WHEN I WAS A KID growing up in this city, the places to go for fancy nights out were waterfront restaurants like the Windjammer at Shilshole and the Polynesian on Elliott Bay. Big and formal, all white linen and crumb scoop-clutching mae d's, these places featured plenty of seafood on their menus and miles and miles of broad, watery views out the windows. Waterfront
Pier 70, 2801 Alaskan, 956-9171
lunch Tue-Sat 11:30am-2:30pm; dinner Mon-Thu 5-10pm, Fri-Sat 5-11pm, Sun 4-10pm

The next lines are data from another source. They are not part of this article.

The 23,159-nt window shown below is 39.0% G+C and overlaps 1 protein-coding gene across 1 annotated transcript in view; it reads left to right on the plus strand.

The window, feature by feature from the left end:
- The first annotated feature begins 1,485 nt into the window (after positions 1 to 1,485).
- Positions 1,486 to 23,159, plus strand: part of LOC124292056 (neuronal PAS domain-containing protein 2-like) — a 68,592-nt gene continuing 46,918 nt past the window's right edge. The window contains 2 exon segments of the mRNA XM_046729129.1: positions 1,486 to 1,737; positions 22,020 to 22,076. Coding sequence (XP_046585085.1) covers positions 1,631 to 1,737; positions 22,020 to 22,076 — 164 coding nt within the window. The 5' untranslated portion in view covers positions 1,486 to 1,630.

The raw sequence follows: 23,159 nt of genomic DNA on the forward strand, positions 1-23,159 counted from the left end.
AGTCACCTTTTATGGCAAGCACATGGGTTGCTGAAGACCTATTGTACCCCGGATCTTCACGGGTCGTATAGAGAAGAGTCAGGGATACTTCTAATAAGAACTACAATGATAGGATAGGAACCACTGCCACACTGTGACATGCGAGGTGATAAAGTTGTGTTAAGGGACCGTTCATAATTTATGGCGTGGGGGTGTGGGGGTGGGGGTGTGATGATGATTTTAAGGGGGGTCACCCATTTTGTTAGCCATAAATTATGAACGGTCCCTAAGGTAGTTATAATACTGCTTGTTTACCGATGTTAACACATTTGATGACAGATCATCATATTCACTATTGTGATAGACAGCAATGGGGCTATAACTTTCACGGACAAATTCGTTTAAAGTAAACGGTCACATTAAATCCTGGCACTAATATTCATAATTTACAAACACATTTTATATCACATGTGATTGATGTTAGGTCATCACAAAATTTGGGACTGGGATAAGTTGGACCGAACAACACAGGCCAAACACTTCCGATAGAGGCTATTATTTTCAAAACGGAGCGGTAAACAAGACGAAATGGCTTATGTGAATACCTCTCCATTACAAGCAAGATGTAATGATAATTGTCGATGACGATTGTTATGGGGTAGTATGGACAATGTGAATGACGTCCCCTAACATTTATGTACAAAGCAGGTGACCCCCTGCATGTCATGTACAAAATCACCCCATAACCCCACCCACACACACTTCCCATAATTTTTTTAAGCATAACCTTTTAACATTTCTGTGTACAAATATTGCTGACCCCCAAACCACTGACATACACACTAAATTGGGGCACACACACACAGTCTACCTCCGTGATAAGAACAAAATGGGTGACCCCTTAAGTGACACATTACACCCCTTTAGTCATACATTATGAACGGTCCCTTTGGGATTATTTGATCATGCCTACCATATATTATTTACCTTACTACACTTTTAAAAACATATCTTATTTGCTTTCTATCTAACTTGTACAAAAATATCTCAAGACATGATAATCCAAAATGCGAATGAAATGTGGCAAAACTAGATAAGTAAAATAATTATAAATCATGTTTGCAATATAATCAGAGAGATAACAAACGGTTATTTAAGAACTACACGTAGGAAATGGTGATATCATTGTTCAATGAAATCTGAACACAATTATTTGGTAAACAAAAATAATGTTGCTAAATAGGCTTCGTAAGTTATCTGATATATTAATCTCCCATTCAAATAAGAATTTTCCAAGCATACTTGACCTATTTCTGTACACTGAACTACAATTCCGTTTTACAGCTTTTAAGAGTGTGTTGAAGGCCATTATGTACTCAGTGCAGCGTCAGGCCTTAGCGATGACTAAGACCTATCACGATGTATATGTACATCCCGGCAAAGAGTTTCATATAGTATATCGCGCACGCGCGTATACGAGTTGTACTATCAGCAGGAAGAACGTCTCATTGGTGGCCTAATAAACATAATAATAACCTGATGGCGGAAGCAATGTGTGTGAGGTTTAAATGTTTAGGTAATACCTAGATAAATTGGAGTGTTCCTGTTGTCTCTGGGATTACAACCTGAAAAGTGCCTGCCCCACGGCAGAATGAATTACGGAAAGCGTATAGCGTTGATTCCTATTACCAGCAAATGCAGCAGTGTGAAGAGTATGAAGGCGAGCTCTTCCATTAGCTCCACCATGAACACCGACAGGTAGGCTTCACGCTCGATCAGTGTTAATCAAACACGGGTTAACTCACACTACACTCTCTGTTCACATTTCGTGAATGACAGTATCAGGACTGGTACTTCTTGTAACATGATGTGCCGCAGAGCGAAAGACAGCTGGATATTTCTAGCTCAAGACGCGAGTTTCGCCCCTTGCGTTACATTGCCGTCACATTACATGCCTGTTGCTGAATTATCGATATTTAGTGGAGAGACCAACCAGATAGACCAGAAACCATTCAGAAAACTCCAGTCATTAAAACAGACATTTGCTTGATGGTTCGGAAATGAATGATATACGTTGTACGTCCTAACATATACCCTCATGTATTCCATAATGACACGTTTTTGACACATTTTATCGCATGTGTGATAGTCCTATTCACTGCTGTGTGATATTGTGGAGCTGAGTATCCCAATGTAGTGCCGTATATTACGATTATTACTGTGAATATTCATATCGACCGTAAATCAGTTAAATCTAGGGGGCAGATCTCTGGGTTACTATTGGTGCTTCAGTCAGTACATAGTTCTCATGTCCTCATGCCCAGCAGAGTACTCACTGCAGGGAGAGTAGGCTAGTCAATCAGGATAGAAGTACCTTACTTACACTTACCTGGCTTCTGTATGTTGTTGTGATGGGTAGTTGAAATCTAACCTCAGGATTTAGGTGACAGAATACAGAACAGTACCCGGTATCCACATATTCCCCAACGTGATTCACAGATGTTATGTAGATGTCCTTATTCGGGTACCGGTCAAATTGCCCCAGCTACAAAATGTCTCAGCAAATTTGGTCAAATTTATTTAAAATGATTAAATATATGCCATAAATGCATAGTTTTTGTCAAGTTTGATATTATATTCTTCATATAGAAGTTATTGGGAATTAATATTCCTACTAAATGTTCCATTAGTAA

AE, DC, MC, V; full bar Funny, I don't remember the food. Fast-forward to Seattle 2000 and once again the place to go for a fancy night out, as Paul Mackay would have it, is the waterfront. More specifically, the Waterfront. For months the local dailies and glossies have been gaga over the creation of this vast, creamy wonderland out of the stub end of Pier 70, masterminded by a veteran restaurateur whose career began, fittingly, at the Windjammer in the '60s. After that Mackay's r鳵m頲eads like a biography of Seattle's restaurant scene: from the original El Gaucho and 13 Coins to the Metropolitan Grill and Yarrow Bay Grill to Flying Fish and, ultimately, the new El Gaucho. Mackay's undeniably a classic; he's been going long enough to reprise himself. Now, with Waterfront, he seems to be angling for immortality. The place is take-your-breath-away stunning. Sure, there are the sleek blond appointments, the sunny golden backdrops, the requisite white linens—but these design elements pale before the elemental joy of being altogether surrounded by water and sky. Waterfront slices like a blade down the shank of the pier, and Mackay had the good sense to sheath it entirely in windows, then preserve sight lines throughout the room. As a result you could pitch a seared prawn from end to end in the place, if your arm were good enough. Of course you might hit a sleek blond appointment. (You'd almost certainly hit a sleek blond.) Twice we assumed our places among the beautiful people to sample Waterfront's food, the province of Mackay's partner, chef Vicky McCaffree. Her passion as head chef at Yarrow Bay was seafood; hence fish takes center stage at Waterfront. You can begin with such purities as a dozen tiny Kumamotos on the half-shell ($9.50), thoughtfully served with a refreshing cup of margarita sorbet; a noble strip of tuna carpaccio ($12) served with shaved fennel and orange salad; or a generous hunk of Kasu black cod ($12), appropriately rich as Croesus, served with marinated ginger and sushi rolls (whose rice was unfortunately more grainy than sticky). Thai crab cakes ($14) were unimpeachably tasty, swabbed around in creamy drops of basil avocado aioli. So was softshell crab tempura ($13), which elegantly crossed flavors with bitter arugula and big dollops of wasabi cream. The pizza appetizer of the day ($8.50) was a smoky construction of crimini and mousserone mushrooms, tomatoes, goat cheese, and greens over a crackly base—a solid hit mainly for the marriage of the woodsy mushrooms with a uniquely sweet tomato sauce. Waterfront's calamari ($8.50) also departed from the norm in the manner of its preparation. Seared, not breaded and fried, the squid came dressed in ginger, lime, garlic, and sesame oil—perhaps too heavily dressed. McCaffree and her crew are clearly not afraid of strong flavors, the result being calamari so swathed in citrus it tasted like it had been plucked from a tree. Likewise, the two salads we sampled featured boldness of different sorts. The Roquefort salad ($8) was overdressed and punctuated with walnuts and sweet beets; the warm spinach salad was dandily pocked with whole toasted hazelnuts, but topped with a plump, breaded beret of goat cheese that managed to flog the rest into withering submission. NOW I HAVE NOTHING against strong flavors. Strong flavors can be triumphant when coaxed gently from the food and framed with care. However, at Waterfront strong sauces sometimes tend to assault their partners. Interestingly, this occurred mostly with fish: The meat we tried tasted balanced. Rack of lamb ($38), aesthetically presented as a sort of visual haiku on the plate, stood up beautifully to its strong Burgundy demi-glaze. Grilled New York steak ($35), a nod to El Gaucho, was a charry wonder, richly presented with mashed potatoes in a smoky bordelaise sauce. Pepper-seared ahi ($26.50), which was slightly tougher than I want the undercooked fish to be, appeared in a green peppercorn sauce that was saltier than the fish warranted. Poached Alaskan halibut ($23) was cooked perfectly and complemented by a citrus sauce that was divine on the first few bites, but tiresomely cloying by the end. One evening's special, striped bass encrusted with purple potatoes and served over mashed potatoes in a passionfruit beurre blanc streaked with cilantro oil ($28.50), was an unreasonably brash thing to do to a fine piece of fish, the sauce being far too vinegary. Fried "Magnificent Flavor" fish ($26) is an ancient Chinese method of frying fish—in this case, sea bass—whole, head and all, then serving it with a dipping sauce. Though the ginger-scallion sauce was sweet and unsubtle, it worked with the oily fish. Alas, the accompanying rice and Chinese broccoli were altogether dessicated. Thai seafood stew ($28.50) submerged crab, prawns, scallops, and mussels in a fine lemongrass coconut broth. The dessert menu read "boring"; thankfully they tasted a little better. The mocha pot de cr譥 ($7.50) was unmemorable yet fine, as was a banana split ($7.50) made with housemade ice creams and warm rum caramel sauce. Best was the warm bittersweet chocolate chai tea souffl頣ake ($7.50), which was interestingly light and fragrant with cardamom. (I still think the list could use a good solid fancied-up classic or two; a cheesecake maybe, or some splurgy outlandish chocolate thing. Just a thought.) None, however, were must-haves. Which pretty much forms my assessment of the whole place. Correction: The place is first-rate; it's just the food that leaves one lukewarm. Factor in service and I'm afraid you're altogether stranded in the '60s. On both visits we were almost entirely in the hands of unctuous mae d's, fawning wine stewards, and Stepford waiters, who seem to believe that good service proceeds directly from phony smiles and poker-faced formality. One waiter was so uninformed about the food he couldn't elucidate the difference between a softshell and a Dungeness crab; this, in a Seattle restaurant, ought to be grounds for dismissal. That they rushed us through our second dinner was the final indignity; the sure sign of a restaurant whose identity is anchored more in its bottom line than its hospitality. This may well be the key to Paul Mackay's decades-long record of success. But it won't bring me back—view or no view.